**** ROTATE **** **** ROTATE **** **** ROTATE **** **** ROTATE ****

Find this Story

Print, a form you can hold

Wireless download to your Amazon Kindle

Look for a summary or analysis of this Story.

Enjoy this? Share it!


The Fool-Killer
by [?]

Kerner’s father was worth a couple of millions He was willing to stand for art, but he drew the line at the factory girl. So Kerner disinherited his father and walked out to a cheap studio and lived on sausages for breakfast and on Farroni for dinner. Farroni had the artistic soul and a line of credit for painters and poets, nicely adjusted. Sometimes Kerner sold a picture and bought some new tapestry, a ring and a dozen silk cravats, and paid Farroni two dollars on account.

One evening Kerner had me to dinner with himself and the factory girl. They were to be married as soon as Kerner could slosh paint profitably. As for the ex-father’s two millions–pouf!

She was a wonder. Small and half-way pretty, and as much at her ease in that cheap cafe as though she were only in the Palmer House, Chicago, with a souvenir spoon already safely hidden in her shirt waist. She was natural. Two things I noticed about her especially. Her belt buckle was exactly in the middle of her back, and she didn’t tell us that a large man with a ruby stick-pin had followed her up all the way from Fourteenth Street. Was Kerner such a fool? I wondered. And then I thought of the quantity of striped cuffs and blue glass beads that $2,000,000 can buy for the heathen, and I said to myself that he was. And then Elise–certainly that was her name– told us, merrily, that the brown spot on her waist was caused by her landlady knocking at the door while she (the girl–confound the English language) was heating an iron over the gas jet, and she hid the iron under the bedclothes until the coast was clear, and there was the piece of chewing gum stuck to it when she began to iron the waist, and–well, I wondered how in the world the chewing gum came to be there–don’t they ever stop chewing it?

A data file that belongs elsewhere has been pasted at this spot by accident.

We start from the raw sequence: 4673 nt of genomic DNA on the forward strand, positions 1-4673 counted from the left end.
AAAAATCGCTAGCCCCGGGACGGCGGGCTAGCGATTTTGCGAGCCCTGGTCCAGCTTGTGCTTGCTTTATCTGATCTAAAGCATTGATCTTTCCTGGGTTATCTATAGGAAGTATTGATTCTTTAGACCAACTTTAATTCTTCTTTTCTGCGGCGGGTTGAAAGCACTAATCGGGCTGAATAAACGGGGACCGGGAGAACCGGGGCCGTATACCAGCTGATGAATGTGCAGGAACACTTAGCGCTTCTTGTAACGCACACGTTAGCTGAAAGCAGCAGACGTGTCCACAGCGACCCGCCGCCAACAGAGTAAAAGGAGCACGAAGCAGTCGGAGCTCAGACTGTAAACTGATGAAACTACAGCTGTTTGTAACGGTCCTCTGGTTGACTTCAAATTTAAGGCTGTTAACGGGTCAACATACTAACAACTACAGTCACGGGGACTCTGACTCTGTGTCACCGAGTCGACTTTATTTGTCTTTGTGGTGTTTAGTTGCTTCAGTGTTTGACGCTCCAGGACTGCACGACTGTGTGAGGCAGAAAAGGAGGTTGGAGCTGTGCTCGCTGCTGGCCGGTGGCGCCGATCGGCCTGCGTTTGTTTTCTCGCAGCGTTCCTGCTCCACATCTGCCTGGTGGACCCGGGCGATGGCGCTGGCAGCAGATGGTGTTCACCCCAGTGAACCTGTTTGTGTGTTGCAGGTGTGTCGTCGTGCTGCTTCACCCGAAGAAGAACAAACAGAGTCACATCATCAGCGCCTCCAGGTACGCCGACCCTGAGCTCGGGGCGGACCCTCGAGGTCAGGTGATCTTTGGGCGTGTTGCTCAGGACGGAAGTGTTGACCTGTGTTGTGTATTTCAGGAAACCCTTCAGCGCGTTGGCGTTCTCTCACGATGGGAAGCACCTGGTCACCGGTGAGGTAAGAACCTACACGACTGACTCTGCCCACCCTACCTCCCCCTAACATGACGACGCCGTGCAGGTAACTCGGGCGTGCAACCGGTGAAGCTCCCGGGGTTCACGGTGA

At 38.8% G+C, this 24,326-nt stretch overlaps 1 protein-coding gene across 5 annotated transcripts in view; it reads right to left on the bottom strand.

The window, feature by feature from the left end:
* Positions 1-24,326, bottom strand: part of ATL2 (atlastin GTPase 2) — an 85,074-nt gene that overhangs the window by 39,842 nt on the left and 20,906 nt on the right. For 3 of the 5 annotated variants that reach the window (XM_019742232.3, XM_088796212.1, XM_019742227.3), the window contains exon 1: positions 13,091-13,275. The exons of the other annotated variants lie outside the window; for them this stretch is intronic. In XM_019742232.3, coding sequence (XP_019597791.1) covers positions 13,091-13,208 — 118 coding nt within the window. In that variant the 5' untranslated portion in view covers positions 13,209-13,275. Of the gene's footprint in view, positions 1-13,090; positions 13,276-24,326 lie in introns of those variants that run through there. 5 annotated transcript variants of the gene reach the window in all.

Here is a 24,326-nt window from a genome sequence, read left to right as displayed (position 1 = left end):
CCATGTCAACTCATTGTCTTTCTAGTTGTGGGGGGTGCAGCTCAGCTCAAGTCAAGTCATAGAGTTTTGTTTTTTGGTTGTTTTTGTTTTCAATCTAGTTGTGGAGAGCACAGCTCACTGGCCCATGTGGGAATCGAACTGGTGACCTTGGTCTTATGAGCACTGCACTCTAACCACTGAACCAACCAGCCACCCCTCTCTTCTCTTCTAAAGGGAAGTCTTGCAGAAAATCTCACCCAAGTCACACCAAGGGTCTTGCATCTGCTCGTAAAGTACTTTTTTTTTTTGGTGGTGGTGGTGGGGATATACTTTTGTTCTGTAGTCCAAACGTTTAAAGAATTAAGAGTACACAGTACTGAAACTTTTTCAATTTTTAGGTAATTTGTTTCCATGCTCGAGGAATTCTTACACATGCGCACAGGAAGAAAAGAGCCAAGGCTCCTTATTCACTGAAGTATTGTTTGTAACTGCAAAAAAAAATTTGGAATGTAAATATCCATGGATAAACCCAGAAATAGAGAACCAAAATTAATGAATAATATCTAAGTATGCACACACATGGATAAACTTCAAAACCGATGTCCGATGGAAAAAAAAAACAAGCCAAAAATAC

A while after that–don’t be impatient, the absinthe drip is coming now–Kerner and I were dining at Farroni’s. A mandolin and a guitar were being attacked; the room was full of smoke in nice, long crinkly layers just like the artists draw the steam from a plum pudding on Christmas posters, and a lady in a blue silk and gasolined gauntlets was beginning to hum an air from the Catskills.

“Kerner,” said I, “you are a fool.”

“Of course,” said Kerner, “I wouldn’t let her go on working. Not my wife. What’s the use to wait? She’s willing. I sold that water color of the Palisades yesterday. We could cook on a two-burner gas stove. You know the ragouts I can throw together? Yes, I think we will marry next week.”

“Kerner,” said I, “you are a fool.”

“Have an absinthe drip?” said Kerner, grandly. “To-night you are the guest of Art in paying quantities. I think we will get a flat with a bath.”

“I never tried one–I mean an absinthe drip,” said I.

The waiter brought it and poured the water slowly over the ice in the dripper.

“It looks exactly like the Mississippi River water in the big bend below Natchez,” said I, fascinated, gazing at the be-muddled drip.

“There are such flats for eight dollars a week,” said Kerner.

“You are a fool,” said I, and began to sip the filtration. “What you need,” I continued, “is the official attention of one Jesse Holmes.”

Kerner, not being a Southerner, did not comprehend, so he sat, sentimental, figuring on his flat in his sordid, artistic way, while I gazed into the green eyes of the sophisticated Spirit of Wormwood.

Presently I noticed casually that a procession of bacchantes limned on the wall immediately below the ceiling had begun to move, traversing the room from right to left in a gay and spectacular pilgrimage. I did not confide my discovery to Kerner. The artistic temperament is too high-strung to view such deviations from the natural laws of the art of kalsomining. I sipped my absinthe drip and sawed wormwood.